Curecanti National Recreation Area in central Colorado is popular with boaters but an otherwise oft-forgotten destination, serving more as a waypoint for passersby on Highway 50 and dwarfed by the hype of nearby Black Canyon of the Gunnison National Park and the San Juan Mountains. Yet while Curecanti is arguably marred by a scrubby landscape and three man-made reservoirs, the area has a rich geological history. Here the Gunnison River has carved deep chasms in the basement rock laid during the Precambrian Eon, while more recent volcanic activity (30-35 million years ago) produced the park’s walls of angular spires visible today along the northern shores of Blue Mesa Reservoir. Preeminent among these geological features is the Dillon Pinnacles, a miles-long display of volcanic breccia and Blue Mesa tuff and perhaps Curecanti’s most iconic destination.
Relative to boating and fishing, hiking is relatively uncommon in Curecanti. Yet there are seven official hiking trails in the park, including a moderately-difficult, 3.6-mile out-and-back to the base of Dillon Pinnacles. This hike, although far from the most spectacular in Colorado, offers fine panoramic views of Blue Mesa Reservoir and an up-close look at the towering breccia spires usually viewed only by road. The walk also makes for a decent leg-stretcher for those travelling between the Front Range and western Colorado, situated roughly two hours from Grand Junction and 3.5-4 hours from Denver, Colorado Springs, and Pueblo.
The Dillon Pinnacles Trailhead is situated near the middle of Curecanti National Recreation Area, roughly six miles west of the Elk Creek Visitor Center and just north of the point—Middle Bridge—where Highway 50 crosses Blue Mesa Reservoir, the largest lake located entirely within Colorado and a marvel of engineering formed by damming the Gunnison River in 1966. The parking lot at Dillon Pinnacles is small and includes a pit toilet.
After parking, make your way down the boat ramp toward the reservoir; after a few dozen yards (before reaching the shores), the start of the Dillon Pinnacles Trail, a dusty single-track, is visible off to the right. The trail begins by paralleling Blue Mesa Reservoir to the left. Bunches of low sagebrush are interrupted occasionally by groups of lovely cottonwoods, given life by the crystal blue waters of the lake below. After 4/10 mile of pleasant strolling, the trail passes a wayside on prehistoric dinosaurs and then begins to turn away from the lake, descending to clear a riparian ravine called Dillon Gulch. By now the Dillon Pinnacles are in clear view ahead: these amalgams of breccia and Blue Mesa tuff rise hundreds of feet above the sagebrush slopes below and are visible all the way across Blue Mesa Reservoir to the south.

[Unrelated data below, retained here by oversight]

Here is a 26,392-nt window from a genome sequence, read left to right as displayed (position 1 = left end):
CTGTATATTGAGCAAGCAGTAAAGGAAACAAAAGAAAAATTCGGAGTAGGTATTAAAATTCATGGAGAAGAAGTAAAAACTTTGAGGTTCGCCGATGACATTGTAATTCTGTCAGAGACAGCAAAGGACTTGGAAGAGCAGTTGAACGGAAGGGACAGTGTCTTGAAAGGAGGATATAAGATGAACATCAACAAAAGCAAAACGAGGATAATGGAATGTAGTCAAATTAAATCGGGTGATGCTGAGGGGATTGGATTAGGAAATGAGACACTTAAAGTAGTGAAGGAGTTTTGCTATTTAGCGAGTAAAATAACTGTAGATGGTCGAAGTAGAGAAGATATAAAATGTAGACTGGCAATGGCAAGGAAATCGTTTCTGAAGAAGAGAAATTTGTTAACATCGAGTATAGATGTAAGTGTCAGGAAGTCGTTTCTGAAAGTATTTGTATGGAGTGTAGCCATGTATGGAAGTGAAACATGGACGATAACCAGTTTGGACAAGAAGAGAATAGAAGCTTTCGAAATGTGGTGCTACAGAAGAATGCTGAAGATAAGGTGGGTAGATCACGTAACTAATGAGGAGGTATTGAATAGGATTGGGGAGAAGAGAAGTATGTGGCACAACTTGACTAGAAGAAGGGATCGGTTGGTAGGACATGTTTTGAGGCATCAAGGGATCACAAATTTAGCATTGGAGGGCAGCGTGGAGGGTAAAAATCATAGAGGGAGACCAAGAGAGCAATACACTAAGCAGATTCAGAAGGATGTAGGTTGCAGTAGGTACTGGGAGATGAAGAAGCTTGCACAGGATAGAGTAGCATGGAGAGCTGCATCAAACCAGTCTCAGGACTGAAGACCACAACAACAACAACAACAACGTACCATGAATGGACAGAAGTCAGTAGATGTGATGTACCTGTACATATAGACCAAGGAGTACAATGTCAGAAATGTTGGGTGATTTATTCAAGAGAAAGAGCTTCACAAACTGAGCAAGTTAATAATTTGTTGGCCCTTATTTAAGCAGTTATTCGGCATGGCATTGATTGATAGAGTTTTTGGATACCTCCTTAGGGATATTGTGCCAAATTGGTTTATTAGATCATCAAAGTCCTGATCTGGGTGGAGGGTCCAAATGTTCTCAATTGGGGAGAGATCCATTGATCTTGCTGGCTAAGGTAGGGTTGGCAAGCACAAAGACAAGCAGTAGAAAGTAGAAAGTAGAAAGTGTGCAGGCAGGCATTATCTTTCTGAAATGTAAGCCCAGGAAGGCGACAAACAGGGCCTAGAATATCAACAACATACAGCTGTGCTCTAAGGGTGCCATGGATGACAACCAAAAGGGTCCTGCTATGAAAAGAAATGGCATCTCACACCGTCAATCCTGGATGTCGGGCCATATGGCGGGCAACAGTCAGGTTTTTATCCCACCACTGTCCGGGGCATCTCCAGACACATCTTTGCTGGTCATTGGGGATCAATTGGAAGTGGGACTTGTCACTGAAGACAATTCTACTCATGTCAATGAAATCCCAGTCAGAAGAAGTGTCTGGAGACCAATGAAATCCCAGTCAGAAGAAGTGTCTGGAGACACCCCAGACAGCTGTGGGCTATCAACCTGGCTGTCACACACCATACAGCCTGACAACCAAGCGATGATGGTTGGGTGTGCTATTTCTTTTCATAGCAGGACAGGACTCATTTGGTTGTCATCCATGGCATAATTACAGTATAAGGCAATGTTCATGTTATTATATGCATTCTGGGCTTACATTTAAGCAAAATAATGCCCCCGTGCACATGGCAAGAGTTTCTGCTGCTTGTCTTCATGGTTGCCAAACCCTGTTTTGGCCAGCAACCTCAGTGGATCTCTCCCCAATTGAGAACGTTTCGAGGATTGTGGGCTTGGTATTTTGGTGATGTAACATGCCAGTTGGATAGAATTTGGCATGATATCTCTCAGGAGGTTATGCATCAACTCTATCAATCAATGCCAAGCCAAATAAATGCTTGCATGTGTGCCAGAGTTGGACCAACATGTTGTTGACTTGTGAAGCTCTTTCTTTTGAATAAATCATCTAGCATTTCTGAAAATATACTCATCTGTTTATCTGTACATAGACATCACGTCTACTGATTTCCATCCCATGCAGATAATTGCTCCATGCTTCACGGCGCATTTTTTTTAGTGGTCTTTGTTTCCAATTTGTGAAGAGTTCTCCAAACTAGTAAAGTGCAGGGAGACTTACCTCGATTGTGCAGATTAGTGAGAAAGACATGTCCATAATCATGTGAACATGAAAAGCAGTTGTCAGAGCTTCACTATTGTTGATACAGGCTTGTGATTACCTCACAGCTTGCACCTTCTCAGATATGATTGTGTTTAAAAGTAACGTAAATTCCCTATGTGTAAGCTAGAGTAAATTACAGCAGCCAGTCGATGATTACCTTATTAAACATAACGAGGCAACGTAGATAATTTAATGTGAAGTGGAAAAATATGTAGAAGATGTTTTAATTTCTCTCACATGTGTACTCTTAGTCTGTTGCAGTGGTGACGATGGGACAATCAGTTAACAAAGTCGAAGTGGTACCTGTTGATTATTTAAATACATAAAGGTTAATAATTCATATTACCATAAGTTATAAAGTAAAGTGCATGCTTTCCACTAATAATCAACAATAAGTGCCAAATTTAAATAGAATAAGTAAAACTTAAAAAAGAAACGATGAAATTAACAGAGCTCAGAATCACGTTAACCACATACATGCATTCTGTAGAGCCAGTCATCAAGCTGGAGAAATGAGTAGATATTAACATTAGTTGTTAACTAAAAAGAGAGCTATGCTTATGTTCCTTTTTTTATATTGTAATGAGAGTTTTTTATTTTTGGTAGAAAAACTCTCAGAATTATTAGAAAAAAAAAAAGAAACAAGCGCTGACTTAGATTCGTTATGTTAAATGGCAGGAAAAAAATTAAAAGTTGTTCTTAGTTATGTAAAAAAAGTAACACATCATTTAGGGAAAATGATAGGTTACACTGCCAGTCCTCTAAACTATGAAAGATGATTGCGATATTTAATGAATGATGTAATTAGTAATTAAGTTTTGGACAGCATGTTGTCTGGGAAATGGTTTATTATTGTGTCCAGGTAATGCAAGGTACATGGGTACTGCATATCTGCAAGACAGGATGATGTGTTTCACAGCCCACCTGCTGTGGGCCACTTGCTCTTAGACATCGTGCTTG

After a brief uphill, the trail hugs the left flank of the dry gulch, a riparian mix of oaks, pines, cottonwoods, and junipers. This area provides the hike’s first real shade, a welcome relief on a hot summer day in this often arid and sunny part of Colorado. Bearing north, the high tops of Dillon Mesa dominate the skyline. The trail begins to climb steadily, levelling off briefly under the shade of large pine tree at about 0.95 mile, where there is a bench available for hikers to catch their breath. Shortly afterward, the track makes a left-hand turn and heads west, climbing out into the open to clear a low plateau, now about 300 feet above the level of the reservoir.
At 1.3 miles, there is another bench and fine vistas of both the reservoir and the pinnacles. Another wayside offers explanation for how the spires were formed: the relatively hard cap of Blue Mesa tuff keeps the walls in place, while the forces of wind, water, and ice have chipped away at the underlying breccia, forming the chiseled, gray-brown pinnacles visible ahead.
Moving forward, the trail continues westward, briefly descending before climbing mildly again, with ponderosa pines increasingly dotting the landscape. At 1.65 miles, there is another bench on the right, then the trail climbs out of the woods and back among the exposed sagebrush. At 1.7 miles, hikers reach the final section of the hike: a short loop that leads to the final overlook. Heading right first, hikers can visit a pinnacle-in-miniature, a speckled knob perhaps three feet high that was once perhaps a high spire like those visible along the wall to the north. A wayside offers more details on the forces of erosion that are causing the breccia formations to gradually crumble.
A couple minutes later, hikers reach the culmination of the hike—a bench with a fine view across Blue Mesa Reservoir, with the often snow-capped San Juan Mountains visible in the distance to the south.
After taking in the views, continue left to finish the rest of the short loop, then continue 1.7 miles back the way you came—mostly downhill—and return to the trailhead along Highway 50. All told, this short hike should take 2-3 hours, depending on pace.